The Taurus GX4 was more controllable. I drew quickly and shot the X ring out at shorter distances. The pistol handles well and offers good practical accuracy. The grip treatment and short trigger press were the primary factors in this 9mm’s good showing. SIG’s P365 was not far behind. The difference in combat groups was slight. And the GX4 was more pleasant to fire by a small margin.

In firing for absolute accuracy, I set up the MTM K-Zone shooting rest. This has nothing to do with combat ability, but I like to be certain the pistol is properly zeroed. I fired three-shot groups at 15 yards with the Hornady 115-grain Critical Defense and Black Hills Ammunition Extra Power (EXP). The results were better than expected.

Taurus flagged behind SIG this time. The SIG will put three shots into 2 to 2.25 inches at 15 yards. The Taurus was in the 2.3- to 2.65-inch range. Both groupings were more than adequate for personal defense. Those who practice would not be helpless at 25 yards with either pistol.

I also tested velocity with a handful of loads. The SIG’s slightly shorter barrel produced less velocity but not by much. Some varied as little as 5 feet per second.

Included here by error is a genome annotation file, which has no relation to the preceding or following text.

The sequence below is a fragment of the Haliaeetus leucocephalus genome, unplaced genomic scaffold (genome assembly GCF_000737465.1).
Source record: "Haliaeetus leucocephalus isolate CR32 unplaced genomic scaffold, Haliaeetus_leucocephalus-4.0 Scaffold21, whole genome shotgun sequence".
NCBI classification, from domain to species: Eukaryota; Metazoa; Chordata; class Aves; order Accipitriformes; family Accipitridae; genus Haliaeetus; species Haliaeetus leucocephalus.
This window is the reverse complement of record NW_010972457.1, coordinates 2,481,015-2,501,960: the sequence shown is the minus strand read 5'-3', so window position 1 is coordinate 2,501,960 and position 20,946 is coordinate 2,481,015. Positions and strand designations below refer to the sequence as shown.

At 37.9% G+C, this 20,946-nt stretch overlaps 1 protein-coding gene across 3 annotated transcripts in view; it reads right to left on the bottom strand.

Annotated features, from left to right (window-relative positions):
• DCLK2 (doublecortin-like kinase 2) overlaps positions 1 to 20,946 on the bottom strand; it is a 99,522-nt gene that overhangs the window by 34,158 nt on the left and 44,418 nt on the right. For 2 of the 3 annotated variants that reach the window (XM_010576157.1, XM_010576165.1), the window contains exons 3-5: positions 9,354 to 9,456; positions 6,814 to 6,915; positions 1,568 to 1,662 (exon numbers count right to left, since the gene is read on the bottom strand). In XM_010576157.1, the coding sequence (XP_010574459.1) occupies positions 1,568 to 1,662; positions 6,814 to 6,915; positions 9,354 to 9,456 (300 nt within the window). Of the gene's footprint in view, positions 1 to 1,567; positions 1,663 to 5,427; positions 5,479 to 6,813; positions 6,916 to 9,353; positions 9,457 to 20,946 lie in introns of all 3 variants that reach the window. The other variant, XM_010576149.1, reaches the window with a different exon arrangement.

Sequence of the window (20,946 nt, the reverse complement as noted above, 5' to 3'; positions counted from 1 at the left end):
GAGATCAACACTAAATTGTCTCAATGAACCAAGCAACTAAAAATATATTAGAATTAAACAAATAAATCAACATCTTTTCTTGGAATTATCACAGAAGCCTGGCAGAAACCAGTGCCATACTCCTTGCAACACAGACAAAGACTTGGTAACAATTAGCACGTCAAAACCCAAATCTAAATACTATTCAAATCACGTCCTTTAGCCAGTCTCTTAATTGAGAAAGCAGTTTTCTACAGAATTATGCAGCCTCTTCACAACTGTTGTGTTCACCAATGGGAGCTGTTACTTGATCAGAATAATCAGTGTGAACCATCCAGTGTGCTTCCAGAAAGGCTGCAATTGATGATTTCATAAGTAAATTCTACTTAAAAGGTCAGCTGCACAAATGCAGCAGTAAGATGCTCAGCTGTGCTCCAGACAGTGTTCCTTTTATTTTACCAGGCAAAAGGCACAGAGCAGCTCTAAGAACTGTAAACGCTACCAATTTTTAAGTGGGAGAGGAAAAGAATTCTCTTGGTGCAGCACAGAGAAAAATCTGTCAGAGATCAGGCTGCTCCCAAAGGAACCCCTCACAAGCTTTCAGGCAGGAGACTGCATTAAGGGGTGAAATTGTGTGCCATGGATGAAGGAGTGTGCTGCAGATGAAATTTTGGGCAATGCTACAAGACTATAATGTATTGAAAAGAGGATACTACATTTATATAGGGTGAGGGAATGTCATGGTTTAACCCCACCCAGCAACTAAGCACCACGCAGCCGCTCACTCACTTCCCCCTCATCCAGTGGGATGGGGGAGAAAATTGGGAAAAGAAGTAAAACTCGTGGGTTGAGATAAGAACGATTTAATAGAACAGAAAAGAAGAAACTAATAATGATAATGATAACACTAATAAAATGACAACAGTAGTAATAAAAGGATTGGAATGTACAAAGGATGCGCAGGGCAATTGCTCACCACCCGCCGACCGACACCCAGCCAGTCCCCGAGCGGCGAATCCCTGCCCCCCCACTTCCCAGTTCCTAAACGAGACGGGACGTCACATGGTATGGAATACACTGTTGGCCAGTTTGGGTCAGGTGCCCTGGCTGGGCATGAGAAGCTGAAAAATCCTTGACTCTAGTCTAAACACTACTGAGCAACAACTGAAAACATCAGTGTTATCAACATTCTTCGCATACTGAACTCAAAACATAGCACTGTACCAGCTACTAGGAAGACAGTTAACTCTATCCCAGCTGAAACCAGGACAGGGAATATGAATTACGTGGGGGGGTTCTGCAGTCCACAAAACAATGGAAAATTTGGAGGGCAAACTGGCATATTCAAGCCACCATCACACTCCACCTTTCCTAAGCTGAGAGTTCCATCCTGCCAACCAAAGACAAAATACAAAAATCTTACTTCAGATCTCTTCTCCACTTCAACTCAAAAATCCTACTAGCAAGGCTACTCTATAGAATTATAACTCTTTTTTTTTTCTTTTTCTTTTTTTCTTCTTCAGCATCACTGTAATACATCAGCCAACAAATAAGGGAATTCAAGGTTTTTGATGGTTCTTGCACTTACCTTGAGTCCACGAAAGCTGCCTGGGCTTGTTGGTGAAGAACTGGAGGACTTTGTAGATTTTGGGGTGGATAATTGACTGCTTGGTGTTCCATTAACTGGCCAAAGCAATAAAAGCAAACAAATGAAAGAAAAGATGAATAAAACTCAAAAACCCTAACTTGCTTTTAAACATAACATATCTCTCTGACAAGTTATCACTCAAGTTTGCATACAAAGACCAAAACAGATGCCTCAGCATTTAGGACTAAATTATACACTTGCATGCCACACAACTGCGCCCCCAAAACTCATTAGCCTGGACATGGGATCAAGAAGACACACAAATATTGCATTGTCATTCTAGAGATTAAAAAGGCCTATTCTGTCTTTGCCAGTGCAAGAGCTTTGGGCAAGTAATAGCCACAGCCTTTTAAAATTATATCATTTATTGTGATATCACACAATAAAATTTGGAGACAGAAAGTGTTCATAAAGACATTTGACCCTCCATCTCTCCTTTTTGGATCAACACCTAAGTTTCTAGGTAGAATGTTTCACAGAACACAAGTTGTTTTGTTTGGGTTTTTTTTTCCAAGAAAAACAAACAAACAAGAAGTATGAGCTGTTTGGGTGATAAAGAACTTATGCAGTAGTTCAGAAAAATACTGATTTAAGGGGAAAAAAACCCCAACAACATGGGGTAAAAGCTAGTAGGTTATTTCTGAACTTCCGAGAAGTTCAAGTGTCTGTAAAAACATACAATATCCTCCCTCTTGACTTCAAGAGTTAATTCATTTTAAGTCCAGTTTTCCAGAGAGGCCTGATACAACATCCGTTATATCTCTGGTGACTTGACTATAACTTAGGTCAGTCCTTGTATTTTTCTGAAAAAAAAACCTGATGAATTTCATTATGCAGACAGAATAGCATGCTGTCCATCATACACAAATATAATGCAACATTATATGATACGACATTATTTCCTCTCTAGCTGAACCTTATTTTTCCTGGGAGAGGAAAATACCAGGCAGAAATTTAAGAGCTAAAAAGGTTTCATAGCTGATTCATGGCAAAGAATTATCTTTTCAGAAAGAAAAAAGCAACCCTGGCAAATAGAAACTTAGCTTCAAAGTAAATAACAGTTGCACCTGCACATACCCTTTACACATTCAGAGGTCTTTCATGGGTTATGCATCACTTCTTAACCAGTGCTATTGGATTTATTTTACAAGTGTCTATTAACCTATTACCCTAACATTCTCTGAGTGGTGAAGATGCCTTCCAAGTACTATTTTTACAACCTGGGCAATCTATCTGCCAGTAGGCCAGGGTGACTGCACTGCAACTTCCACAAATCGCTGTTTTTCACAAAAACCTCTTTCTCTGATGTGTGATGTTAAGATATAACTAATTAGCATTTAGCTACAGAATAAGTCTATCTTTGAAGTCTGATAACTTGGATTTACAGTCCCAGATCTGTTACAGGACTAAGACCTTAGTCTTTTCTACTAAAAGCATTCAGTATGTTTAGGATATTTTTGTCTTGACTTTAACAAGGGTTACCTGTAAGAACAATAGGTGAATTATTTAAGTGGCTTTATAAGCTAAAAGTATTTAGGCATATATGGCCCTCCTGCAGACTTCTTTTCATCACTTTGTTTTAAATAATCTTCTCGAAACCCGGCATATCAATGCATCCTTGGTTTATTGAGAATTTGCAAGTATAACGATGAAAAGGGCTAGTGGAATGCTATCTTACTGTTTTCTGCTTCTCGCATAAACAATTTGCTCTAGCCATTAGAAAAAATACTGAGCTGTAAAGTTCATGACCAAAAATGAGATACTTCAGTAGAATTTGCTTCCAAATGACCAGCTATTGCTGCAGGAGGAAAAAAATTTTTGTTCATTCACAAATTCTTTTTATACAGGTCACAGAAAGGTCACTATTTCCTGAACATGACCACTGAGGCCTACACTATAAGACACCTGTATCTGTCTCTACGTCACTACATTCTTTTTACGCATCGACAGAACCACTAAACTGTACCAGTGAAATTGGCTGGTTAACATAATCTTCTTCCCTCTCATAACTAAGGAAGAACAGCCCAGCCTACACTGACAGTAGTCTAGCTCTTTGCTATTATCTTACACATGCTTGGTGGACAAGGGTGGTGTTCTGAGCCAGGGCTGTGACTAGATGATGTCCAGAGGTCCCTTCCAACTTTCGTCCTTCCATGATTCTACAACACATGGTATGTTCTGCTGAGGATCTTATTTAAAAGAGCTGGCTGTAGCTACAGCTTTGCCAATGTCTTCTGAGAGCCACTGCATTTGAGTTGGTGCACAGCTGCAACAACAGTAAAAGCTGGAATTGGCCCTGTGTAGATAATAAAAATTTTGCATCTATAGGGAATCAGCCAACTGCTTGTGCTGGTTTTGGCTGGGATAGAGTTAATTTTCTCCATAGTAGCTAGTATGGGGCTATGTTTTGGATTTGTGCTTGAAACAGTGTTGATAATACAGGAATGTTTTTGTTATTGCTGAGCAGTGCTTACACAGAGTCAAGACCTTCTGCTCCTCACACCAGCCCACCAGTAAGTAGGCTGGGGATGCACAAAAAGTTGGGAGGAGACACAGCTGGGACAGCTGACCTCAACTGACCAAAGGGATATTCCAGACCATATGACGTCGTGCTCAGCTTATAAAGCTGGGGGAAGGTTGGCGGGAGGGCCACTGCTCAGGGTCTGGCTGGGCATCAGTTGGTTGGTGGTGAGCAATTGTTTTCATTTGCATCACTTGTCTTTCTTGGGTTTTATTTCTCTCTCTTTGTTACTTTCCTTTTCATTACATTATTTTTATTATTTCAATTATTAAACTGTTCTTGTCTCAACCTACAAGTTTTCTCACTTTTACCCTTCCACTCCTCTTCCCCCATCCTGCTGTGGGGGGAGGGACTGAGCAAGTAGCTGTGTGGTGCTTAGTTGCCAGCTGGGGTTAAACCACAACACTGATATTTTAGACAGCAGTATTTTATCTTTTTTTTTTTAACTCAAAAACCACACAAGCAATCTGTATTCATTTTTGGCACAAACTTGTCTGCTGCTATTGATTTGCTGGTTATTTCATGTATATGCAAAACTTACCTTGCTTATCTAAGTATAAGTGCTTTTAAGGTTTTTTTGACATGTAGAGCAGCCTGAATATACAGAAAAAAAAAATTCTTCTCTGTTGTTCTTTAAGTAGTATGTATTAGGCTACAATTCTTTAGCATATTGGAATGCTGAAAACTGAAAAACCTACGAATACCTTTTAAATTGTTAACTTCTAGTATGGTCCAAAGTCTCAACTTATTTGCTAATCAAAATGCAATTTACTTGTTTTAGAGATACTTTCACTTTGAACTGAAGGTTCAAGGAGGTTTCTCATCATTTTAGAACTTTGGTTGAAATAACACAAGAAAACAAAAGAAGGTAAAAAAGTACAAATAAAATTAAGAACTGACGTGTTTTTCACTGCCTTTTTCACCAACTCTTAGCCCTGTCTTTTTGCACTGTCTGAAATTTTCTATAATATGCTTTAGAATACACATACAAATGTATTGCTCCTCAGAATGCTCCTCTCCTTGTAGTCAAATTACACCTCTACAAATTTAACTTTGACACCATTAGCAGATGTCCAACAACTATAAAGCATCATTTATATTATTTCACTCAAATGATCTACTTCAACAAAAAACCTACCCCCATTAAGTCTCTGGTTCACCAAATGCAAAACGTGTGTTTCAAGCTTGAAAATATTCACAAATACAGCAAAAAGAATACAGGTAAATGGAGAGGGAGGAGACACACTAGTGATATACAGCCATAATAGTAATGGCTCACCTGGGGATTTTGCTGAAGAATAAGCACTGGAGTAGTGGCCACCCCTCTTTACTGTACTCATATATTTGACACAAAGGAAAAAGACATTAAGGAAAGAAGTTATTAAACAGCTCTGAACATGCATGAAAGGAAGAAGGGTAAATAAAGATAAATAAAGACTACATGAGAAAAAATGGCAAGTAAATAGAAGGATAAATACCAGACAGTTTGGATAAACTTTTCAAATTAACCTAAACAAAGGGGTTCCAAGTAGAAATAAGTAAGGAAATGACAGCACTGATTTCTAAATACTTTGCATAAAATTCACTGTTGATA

Velocity Results


Taurus SIG
ZSR 9mm ball 1,138 feet per second 1,120 feet per second
Federal 138-grain Syntech HP 1,035 feet per second 1,022 feet per second
Hornady 115-grain Critical Defense 1,055 feet per second 1,048 feet per second
Black Hills Ammunition 115-grain EXP 1,080 feet per second 1,075 feet per second


Accuracy margins were small, with the GX4 a better shooter for offhand fire and the P365 more accurate in slow fire. In terms of hand-fit, those with smaller hand may prefer the SIG, as the Taurus, especially with an extended magazine, can create the feeling of being overstretched.

In the end, I found both to be very capable handguns. Either would make a good concealed carry firearm. And holster options are plentiful. They chamber the popular 9mm Luger cartridge. The Taurus GX4 has an advantage in economy, costing around $150 less than the SIG Sauer P365 and holding an additional round.


SIG Sauer:
ZSR Ammunition:
Federal Ammunition:
Hornady Ammunition:
Black Hills Ammunition: